Spartanburg Community College's horticulture program prepares students for a career in garden cultivation and management, and one of those students is Josh Guerrero.
The 22-year-old Greenville native has spent the past two years getting his associate degree in horticulture. He learned about the program from a friend. The horticulture program was interesting to Guerrero because he is good at growing things. In his first gardening effort, Guerrero grew zinnias from seed in his own garden.
He is one of 65 people in the college's program. His interest is in British gardening. He said, “I have learned so much about soil prep, pruning, and plant identification, just to name a few things."
Guerrero said one of his worst days involved learning about irrigation and getting wet on a cold wintry morning. The best experience was working on the theme gardens around the college's campus.
"I feel grateful that I am here at SCC and can have that opportunity to make that Asian Garden come to life," he said. "I love making a space beautiful.”
In his own garden, Guerrero has created a lush herbaceous border full of perennials, but he doesn't call it "yardwork." He says he has a garden. And after a day of laboring in the “garden,” he feels great. He wants to show off his garden to inspire others to do the same.
He is currently passionate about dahlias. Last year, he planted about 25 dahlia tubers, ordering them from Washington. His dahlias are plants producing flowers of all sizes and shapes. His favorite dahlias are Black Narcissus, Rebecca's World, and Twilight.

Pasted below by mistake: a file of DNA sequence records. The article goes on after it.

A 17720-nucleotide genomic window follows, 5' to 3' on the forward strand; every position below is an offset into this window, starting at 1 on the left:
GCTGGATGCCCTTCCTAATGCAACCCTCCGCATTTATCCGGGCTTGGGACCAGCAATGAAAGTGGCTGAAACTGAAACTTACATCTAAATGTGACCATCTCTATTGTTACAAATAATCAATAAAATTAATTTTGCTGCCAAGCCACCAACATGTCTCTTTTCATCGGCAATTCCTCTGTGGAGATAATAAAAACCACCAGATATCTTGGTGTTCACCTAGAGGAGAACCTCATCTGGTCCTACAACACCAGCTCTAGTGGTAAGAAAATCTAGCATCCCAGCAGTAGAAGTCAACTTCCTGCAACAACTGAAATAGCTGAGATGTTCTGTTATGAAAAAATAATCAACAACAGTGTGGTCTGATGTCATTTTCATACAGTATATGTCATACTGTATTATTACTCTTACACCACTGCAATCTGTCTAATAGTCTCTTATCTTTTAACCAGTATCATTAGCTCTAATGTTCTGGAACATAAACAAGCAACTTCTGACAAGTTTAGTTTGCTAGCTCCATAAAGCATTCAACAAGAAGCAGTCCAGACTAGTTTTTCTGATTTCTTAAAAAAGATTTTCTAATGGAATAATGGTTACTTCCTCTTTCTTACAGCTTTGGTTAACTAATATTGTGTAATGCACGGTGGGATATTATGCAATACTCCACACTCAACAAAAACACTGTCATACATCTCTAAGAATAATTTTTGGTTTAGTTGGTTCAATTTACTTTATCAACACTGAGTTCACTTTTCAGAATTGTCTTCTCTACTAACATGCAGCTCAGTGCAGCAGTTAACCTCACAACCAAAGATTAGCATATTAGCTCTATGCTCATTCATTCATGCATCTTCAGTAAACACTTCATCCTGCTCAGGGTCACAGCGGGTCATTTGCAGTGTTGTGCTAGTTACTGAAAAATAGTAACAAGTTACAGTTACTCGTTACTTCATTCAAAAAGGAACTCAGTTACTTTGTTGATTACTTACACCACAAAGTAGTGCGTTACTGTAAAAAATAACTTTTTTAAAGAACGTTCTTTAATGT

Another one of his favorite plant groups is the salvias. Guerrero loves their bold colors. One of his favorite salvias is Indigo Spires, with its bright neon blue flowers and dark stems mingling with a chocolate brown or almost black leafed-annual grass called The Prince. He also likes Mulberry Jam salvia with its bright fuchsia fat blooms and Scarlet Spires salvia that can stand up to the South Carolina heat.
In addition, Guerrero loves upright perennials and gets lots of satisfaction out of seeing them blend together with cannas and other bold leave plants. He gets many ideas from visiting local gardens.
This fall, Guerrero wants to head to the Pacific Northwest. His goal is to work in a botanic garden. When he heads out to the Northwest, he said he will be sad to say goodbye to his first garden. But he wants to see and study other gardens and learn from their gardeners.
Based on the excitement, passion and enthusiasm Guerrero has for gardening, horticulture in the United States has a bright future.
— Linda Cobb is a master gardener who lectures, teaches, and does garden design in South Carolina. She can be reached at 864-574-8493 or email her at firstname.lastname@example.org. Visit her website at www.mygardenersguide.com